Review: Detection and quantification of proteins in human urine
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Extensive medical research showed that patients, with high protein concentration in urine, have various kinds of kidney diseases, referred to as proteinuria. Urinary protein biomarkers are useful for diagnosis of many health conditions – kidney and cardio vascular diseases, cancers, diabetes, infections. This review focuses on the instrumental quantification (electrophoresis, chromatography, immunoassays, mass spectrometry, fluorescence spectroscopy, the infrared spectroscopy, and Raman spectroscopy) of proteins (the most of all albumin) in human urine matrix. Different techniques provide unique information on what constituents of the urine are. Due to complex nature of urine, a separation step by electrophoresis or chromatography are often used for proteomics study of urine. Mass spectrometry is a powerful tool for the discovery and the analysis of biomarkers in urine, however, costs of the analysis are high, especially for quantitative analysis. Immunoassays, which often come with fluorescence detection, are major qualitative and quantitative tools in clinical analysis. While Infrared and Raman spectroscopies do not give extensive information about urine, they could become important tools for the routine clinical diagnostics of kidney problems, due to rapidness and low-cost. Thus, it is important to review all the applicable techniques and methods related to urine analysis. In this review, a brief overview of each technique’s principle is introduced. Where applicable, research papers about protein determination in urine are summarized with the main figures of merits, such as the limit of detection, the detectable range, recovery and accuracy, when available.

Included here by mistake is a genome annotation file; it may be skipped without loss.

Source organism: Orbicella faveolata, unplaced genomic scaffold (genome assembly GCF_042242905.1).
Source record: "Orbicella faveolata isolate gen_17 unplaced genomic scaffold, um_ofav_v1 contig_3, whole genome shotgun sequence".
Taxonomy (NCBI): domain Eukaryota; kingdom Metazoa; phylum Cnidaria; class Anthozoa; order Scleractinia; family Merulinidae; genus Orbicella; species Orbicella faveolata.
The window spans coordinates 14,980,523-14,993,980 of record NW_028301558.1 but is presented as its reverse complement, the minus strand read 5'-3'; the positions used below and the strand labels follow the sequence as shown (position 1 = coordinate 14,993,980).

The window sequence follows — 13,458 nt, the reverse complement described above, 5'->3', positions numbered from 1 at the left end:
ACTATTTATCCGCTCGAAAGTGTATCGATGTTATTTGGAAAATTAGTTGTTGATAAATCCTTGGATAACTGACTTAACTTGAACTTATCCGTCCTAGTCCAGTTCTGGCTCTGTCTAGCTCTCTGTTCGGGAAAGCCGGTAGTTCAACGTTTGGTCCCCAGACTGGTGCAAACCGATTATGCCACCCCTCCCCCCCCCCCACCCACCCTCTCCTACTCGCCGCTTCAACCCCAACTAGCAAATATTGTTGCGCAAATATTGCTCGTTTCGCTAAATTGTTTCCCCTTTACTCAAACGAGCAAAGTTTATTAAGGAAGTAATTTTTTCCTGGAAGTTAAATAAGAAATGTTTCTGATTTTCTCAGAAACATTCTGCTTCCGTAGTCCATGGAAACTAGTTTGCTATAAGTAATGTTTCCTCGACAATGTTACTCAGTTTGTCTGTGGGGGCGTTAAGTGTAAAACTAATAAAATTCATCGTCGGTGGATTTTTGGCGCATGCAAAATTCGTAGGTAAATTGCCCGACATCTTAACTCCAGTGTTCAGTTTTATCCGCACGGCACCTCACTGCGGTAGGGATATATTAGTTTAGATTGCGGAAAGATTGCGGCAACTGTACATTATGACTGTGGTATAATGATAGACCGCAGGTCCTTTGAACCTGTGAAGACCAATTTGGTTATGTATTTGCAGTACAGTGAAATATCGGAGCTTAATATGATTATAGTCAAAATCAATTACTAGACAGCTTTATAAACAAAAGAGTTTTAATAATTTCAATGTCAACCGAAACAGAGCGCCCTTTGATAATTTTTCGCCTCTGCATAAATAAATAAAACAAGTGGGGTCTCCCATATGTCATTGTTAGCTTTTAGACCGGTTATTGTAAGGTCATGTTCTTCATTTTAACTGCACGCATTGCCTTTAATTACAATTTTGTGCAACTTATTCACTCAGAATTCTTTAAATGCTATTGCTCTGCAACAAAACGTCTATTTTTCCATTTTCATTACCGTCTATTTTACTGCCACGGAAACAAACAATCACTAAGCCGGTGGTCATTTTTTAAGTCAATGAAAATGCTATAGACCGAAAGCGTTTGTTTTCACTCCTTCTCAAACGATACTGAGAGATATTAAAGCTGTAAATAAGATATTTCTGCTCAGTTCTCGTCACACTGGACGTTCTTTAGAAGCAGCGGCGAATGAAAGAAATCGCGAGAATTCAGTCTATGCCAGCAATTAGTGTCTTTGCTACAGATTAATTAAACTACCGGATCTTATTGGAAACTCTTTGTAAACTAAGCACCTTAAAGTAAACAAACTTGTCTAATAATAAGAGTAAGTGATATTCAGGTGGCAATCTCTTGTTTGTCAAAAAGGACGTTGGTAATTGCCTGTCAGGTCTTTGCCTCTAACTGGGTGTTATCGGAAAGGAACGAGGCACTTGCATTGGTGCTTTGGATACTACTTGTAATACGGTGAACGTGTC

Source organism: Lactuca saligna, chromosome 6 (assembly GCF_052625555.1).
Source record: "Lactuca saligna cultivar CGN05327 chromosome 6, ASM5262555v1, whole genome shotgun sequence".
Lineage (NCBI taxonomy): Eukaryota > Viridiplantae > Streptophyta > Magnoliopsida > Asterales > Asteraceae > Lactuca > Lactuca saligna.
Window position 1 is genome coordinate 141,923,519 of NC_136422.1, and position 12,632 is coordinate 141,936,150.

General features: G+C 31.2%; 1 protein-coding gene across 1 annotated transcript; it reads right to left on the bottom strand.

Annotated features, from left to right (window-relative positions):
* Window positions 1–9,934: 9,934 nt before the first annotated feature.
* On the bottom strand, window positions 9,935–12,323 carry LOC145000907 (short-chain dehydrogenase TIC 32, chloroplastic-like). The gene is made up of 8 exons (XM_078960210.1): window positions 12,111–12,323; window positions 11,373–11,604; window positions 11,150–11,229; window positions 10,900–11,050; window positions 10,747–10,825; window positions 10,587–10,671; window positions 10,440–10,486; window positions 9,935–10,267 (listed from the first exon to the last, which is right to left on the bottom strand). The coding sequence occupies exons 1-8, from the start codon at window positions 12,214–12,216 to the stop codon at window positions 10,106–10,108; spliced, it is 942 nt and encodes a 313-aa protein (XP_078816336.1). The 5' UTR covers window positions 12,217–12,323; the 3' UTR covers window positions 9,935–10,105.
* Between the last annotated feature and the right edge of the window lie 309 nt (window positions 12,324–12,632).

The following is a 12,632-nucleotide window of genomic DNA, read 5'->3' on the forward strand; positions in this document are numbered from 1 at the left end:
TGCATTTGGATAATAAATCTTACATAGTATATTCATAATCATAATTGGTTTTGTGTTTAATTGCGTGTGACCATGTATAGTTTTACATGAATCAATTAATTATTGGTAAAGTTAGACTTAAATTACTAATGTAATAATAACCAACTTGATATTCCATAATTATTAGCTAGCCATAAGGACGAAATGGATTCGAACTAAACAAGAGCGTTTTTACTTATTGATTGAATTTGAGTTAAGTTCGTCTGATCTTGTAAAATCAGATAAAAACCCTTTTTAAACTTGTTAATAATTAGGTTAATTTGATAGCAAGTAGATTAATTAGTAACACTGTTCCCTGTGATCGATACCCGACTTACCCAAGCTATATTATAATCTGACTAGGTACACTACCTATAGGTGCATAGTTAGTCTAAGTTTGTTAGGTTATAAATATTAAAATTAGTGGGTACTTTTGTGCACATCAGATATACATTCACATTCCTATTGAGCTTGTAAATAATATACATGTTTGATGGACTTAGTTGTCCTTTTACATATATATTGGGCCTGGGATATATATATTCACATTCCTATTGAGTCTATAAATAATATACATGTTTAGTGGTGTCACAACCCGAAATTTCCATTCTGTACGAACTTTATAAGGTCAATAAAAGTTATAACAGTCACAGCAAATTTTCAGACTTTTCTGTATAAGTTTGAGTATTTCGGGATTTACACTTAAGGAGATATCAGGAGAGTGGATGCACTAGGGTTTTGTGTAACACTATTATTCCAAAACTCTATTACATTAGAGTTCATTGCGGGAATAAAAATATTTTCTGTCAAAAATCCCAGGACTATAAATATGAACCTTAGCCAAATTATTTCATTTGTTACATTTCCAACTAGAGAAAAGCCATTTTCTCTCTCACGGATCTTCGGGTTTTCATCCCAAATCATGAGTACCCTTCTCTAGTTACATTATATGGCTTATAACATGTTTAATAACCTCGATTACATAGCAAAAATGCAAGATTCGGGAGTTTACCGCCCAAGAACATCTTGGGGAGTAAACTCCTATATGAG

Link to resourcehttps://doi.org/10.1016/j.talanta.2020.121718
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